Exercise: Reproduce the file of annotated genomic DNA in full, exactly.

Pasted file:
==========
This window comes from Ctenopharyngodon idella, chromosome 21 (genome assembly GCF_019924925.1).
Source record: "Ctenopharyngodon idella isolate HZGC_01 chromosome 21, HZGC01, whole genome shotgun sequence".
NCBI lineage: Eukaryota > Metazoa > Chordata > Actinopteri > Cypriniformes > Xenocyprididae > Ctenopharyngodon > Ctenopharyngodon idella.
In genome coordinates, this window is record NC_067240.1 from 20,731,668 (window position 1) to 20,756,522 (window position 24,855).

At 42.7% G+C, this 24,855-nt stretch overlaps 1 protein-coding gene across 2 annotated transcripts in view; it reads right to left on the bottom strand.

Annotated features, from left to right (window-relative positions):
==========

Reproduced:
This window comes from Ctenopharyngodon idella, chromosome 21 (genome assembly GCF_019924925.1).
Source record: "Ctenopharyngodon idella isolate HZGC_01 chromosome 21, HZGC01, whole genome shotgun sequence".
NCBI lineage: Eukaryota > Metazoa > Chordata > Actinopteri > Cypriniformes > Xenocyprididae > Ctenopharyngodon > Ctenopharyngodon idella.
In genome coordinates, this window is record NC_067240.1 from 20,731,668 (window position 1) to 20,756,522 (window position 24,855).

At 42.7% G+C, this 24,855-nt stretch overlaps 1 protein-coding gene across 2 annotated transcripts in view; it reads right to left on the bottom strand.

Annotated features, from left to right (window-relative positions):